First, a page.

American Medical Association (AMA) Formally Supports Disclosure & Apology
The American Medical Association recently declared formal support for disclosure and apology programs. Here is the language:
RESOLUTION 227 COMMUNICATION AND RESOLUTION PROGRAM RECOMMENDATION A
Madam Speaker, your Reference Committee recommends that Resolution 227 be adopted as amended
Your Reference Committee heard supportive testimony on Resolution 227. Your Reference Committee agrees with testimony presented that early communication and resolution programs are an effective way to learn from medical errors and near misses, enhance patient safety, and improve the liability system. Your Reference Committee also heard that multiple studies have already shown the benefits of this early communication and that our AMA does not need to conduct a study to demonstrate effectiveness. Therefore, your Reference Committee recommends that Resolution 227 be amended and adopted to demonstrate our AMA’s support of early communication and resolution programs.
Also, here is a link -- see page 17.
Often I get asked what is the biggest change or improvement you have seen with the disclosure movement? I always respond, "The discussion has changed dramatically. When I began Sorry Works! 13 years ago, I would get calls for speaking engagements and they would actually be debates, where a hospital or insurer would pit me against their attorneys or claims guys. I don't get those calls anymore. Instead, hospitals, nursing homes, and insurers ask for disclosure training and help with implementing their disclosure programs.”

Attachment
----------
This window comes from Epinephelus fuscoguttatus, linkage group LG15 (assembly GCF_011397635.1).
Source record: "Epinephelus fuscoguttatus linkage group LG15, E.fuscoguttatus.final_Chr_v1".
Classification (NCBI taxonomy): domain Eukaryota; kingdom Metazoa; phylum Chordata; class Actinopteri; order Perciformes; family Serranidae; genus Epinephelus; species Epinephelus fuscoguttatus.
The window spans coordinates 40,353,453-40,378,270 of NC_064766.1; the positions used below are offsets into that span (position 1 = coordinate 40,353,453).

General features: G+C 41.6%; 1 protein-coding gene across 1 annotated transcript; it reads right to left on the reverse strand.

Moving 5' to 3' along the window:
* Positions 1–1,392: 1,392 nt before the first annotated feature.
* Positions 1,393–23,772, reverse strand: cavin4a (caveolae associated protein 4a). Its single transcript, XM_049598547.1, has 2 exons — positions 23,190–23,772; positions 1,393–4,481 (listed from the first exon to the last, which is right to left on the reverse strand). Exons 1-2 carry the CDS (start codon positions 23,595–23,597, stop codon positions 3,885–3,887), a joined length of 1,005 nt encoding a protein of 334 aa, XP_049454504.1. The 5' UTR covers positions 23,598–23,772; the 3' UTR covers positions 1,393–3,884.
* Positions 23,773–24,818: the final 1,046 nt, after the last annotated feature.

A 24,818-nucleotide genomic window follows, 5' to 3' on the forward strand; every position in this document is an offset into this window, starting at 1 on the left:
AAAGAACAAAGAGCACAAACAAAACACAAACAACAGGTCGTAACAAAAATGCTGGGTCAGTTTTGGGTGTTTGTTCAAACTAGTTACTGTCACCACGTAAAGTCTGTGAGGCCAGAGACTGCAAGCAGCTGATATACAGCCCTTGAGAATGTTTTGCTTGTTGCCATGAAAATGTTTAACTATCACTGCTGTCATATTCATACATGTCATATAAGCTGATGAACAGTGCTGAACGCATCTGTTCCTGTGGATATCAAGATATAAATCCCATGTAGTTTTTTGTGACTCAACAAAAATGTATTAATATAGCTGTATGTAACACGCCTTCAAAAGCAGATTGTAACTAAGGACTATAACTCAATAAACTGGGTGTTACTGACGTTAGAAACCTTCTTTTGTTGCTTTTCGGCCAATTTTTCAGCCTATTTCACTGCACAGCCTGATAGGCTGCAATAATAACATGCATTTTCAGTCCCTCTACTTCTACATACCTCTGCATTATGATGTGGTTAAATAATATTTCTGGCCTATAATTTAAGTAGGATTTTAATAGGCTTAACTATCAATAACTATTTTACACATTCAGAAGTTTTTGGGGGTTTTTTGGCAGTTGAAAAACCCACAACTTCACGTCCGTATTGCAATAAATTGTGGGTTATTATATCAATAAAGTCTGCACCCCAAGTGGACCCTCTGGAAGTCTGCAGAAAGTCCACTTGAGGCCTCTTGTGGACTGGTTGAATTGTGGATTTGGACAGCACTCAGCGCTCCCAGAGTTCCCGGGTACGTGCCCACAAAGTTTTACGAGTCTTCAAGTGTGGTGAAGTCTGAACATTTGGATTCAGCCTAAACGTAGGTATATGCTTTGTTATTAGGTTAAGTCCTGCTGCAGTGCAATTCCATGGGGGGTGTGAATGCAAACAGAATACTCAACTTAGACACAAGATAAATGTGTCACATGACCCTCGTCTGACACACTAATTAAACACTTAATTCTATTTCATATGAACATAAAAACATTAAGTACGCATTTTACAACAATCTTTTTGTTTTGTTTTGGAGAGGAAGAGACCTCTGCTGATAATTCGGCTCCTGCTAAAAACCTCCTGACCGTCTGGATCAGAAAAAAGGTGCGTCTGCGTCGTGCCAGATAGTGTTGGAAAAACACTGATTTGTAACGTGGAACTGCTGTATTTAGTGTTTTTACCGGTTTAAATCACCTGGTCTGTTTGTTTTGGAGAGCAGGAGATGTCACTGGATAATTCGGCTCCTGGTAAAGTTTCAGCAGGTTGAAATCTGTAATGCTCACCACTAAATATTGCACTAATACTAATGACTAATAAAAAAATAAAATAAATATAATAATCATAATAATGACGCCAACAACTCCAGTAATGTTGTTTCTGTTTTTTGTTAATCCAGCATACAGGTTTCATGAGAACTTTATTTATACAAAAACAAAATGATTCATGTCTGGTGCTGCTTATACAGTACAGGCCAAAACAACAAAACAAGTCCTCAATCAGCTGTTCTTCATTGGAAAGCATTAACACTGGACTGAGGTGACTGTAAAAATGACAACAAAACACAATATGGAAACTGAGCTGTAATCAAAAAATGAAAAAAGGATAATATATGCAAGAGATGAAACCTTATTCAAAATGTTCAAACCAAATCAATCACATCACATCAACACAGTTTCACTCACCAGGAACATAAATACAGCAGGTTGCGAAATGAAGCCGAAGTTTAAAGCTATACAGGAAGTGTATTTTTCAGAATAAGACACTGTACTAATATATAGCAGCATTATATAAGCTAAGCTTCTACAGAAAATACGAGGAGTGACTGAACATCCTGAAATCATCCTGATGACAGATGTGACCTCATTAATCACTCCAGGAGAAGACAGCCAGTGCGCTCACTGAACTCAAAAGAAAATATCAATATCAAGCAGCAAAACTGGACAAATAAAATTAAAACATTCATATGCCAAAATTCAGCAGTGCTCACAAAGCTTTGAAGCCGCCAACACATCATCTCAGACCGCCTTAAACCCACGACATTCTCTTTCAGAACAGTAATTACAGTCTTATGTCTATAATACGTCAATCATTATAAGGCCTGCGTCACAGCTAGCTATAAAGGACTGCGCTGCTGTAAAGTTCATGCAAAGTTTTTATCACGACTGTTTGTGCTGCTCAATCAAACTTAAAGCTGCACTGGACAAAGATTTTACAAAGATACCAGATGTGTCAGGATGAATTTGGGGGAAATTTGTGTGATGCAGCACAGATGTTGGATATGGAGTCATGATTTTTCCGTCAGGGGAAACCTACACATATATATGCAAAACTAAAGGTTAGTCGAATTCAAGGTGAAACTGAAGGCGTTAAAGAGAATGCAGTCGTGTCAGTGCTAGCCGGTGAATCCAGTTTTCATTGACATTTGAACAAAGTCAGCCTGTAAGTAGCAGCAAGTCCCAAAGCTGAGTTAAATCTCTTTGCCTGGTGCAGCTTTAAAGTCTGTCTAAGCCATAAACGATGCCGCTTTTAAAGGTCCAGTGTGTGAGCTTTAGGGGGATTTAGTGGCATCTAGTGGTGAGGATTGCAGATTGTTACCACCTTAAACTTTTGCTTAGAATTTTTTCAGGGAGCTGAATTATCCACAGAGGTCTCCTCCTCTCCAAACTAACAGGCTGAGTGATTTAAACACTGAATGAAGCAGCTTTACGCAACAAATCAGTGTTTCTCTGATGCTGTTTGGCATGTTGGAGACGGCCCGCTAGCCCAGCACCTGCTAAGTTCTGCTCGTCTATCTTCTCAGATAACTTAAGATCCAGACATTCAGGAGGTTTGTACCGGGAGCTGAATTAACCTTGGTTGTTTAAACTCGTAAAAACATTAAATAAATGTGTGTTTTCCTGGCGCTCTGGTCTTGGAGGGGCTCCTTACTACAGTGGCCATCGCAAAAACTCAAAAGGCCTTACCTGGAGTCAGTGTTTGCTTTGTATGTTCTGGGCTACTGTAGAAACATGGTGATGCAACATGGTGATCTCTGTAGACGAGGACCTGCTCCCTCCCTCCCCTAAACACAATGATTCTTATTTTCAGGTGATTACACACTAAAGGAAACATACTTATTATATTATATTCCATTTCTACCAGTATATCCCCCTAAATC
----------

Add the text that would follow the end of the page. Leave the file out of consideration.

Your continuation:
I also remember from those early days that the AMA (or AMA reps) as well as other medical groups would be hostile to Sorry Works! At best I could get, "Well, when we get tort reform we'll consider your idea. Besides, disclosure can't really reduce liability anyway...it's probably just a set up for the trial bar." We've come a long way.
We have started to change the culture of medicine. This AMA endorsement is a huge step! Sure, there is a lot of work to do and the detractors are still there, except they are not as public as they used to be. The biggest needs going forward are training front-line staff while refining disclosure processes. Sorry Works! stands ready to help nursing homes and hospitals design and develop successful disclosure programs. Just call 618-559-8168 or e-mail firstname.lastname@example.org.
Doug Wojcieszak, 618-559-8168